Tuesday, January 10, 2012

Why You Should Watch Downton Abbey

It seems surreal to admit that a stuffy British mini-series has somehow risen the ranks and become one of the best television shows currently on the air, but it's true. This juicy Edwardian drama has a way of investing you in the characters the same way that Friday Night Lights did - where their dreams, successes and failures somehow feel like your own.

Taking place in Edwardian England, the stand-out Dame Maggie Smith portrays super snobby, quick-witted and sharp-tongued Countess of Grantham, who spews some of the best one-liners on television today. In a Pride and Prejudice-style dilemma, the Grantham family's home and inheritance can only be passed down through male heirs, but alas, the Earl of Grantham and his wife have only had girls. Typical, right? The girls always get the short end of the stick. This period piece really is no where near as stuffy as it seems, and since it hasn't been adapted from a novel, we have no idea how it will end. And what Downton Abbey does that makes it a success, is delve deeply into not only the lives of the Earl and his family, but also the large and complex staff that serves them, who don't just remain on the periphery and are just as, if not more, intriguing.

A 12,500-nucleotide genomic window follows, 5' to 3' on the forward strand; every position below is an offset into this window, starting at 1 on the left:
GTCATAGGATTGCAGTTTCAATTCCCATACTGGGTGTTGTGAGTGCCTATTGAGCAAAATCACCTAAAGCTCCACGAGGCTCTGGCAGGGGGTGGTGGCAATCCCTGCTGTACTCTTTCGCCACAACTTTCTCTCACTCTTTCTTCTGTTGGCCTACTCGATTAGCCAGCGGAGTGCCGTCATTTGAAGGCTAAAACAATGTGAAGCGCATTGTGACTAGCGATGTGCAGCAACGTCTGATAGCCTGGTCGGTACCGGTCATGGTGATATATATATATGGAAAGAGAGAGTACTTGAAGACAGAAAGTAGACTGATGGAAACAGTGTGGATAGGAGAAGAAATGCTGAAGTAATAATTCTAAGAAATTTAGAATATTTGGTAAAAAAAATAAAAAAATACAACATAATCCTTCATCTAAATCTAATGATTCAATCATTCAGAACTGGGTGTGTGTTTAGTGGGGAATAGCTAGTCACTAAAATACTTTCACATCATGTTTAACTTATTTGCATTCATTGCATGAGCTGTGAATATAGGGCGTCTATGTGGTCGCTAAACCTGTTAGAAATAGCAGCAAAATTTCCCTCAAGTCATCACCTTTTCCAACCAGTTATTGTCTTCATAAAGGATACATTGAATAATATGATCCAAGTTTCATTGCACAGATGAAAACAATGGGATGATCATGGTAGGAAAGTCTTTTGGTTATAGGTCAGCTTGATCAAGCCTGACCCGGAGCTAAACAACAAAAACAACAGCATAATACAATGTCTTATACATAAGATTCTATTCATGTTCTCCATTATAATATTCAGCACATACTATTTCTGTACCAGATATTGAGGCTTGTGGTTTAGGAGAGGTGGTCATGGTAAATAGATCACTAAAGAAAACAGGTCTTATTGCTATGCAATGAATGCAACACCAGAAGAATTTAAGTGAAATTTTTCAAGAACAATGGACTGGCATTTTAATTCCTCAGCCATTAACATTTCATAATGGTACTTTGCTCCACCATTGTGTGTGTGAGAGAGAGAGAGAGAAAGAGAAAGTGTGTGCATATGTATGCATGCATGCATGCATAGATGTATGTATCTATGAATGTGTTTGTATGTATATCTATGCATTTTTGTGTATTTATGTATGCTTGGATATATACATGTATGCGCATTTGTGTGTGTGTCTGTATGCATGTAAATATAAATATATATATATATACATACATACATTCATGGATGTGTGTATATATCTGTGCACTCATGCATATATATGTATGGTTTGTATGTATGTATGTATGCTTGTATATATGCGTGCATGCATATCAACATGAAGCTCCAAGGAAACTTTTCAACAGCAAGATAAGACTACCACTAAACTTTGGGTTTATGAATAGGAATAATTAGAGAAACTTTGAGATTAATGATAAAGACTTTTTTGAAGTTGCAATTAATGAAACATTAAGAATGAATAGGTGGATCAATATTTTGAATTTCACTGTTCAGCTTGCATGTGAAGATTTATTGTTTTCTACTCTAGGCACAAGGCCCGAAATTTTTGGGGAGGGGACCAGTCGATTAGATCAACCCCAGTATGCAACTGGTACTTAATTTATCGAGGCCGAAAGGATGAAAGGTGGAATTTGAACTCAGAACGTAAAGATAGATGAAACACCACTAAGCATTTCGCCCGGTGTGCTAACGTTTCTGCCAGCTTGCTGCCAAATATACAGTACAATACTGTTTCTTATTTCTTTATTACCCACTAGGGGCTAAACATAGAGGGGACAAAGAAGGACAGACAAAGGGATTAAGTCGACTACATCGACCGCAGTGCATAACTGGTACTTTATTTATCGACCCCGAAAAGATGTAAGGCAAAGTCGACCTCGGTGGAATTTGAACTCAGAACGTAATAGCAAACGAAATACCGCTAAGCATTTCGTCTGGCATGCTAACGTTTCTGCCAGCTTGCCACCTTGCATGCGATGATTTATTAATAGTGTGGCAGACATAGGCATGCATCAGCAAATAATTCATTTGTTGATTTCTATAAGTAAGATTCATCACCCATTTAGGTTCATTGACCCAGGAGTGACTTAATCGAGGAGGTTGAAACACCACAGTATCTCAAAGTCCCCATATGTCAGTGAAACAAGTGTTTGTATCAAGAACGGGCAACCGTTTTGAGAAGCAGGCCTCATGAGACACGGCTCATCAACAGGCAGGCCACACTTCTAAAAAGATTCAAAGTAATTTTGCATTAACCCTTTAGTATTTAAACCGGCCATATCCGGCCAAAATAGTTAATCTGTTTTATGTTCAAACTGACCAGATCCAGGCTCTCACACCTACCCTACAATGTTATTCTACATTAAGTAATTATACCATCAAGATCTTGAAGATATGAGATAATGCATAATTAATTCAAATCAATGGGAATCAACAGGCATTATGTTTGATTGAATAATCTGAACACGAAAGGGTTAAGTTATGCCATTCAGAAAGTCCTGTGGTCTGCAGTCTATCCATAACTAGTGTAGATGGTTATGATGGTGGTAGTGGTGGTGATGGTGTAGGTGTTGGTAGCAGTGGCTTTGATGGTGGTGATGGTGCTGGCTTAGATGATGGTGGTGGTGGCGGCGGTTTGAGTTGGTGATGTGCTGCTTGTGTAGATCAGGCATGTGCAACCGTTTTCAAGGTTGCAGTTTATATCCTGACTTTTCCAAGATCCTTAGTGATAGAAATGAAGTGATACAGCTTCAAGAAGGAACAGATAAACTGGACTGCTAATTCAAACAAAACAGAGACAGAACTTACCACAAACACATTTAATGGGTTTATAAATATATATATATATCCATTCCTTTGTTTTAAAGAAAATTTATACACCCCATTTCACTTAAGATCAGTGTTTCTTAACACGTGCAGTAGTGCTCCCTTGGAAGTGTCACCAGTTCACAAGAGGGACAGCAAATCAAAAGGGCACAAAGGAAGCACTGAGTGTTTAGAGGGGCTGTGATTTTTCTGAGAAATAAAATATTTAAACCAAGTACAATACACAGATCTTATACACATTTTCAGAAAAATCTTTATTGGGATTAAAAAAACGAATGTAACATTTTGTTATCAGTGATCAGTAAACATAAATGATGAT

Season 1 introduces us to the upstairs and downstairs residents of Downton. The matriarch Violet, Dowager Countess of Grantham (Maggie Smith), her son Robert the Earl of Grantham, his American wife Cora, and their three daughters, the eldest Mary, then Edith and the youngest Sybil. When the series begins, the eldest daughter is engaged to marry Earl of Grantham's heir Patrick, but when Patrick and his father go down with the Titanic, Robert's next heir is something like a second cousin, once-removed - Matthew Crawley, who then moves to town with his mother Isobel.

Downstairs, we get to see how a house of this size and status would have actually run in those times. With butlers, housekeepers, countless lady's maids to personally take care of each lady, valets (pronounced with a hard 't' apparently!), cooks and waiters. Things appear smooth on the surface, but in Downton Abbey, these 'downstairs' characters have their own hopes, aspirations, and complicated love stories that more often than not, cause as much emotional turmoil and heartache as to their employers.

No comments:

Post a Comment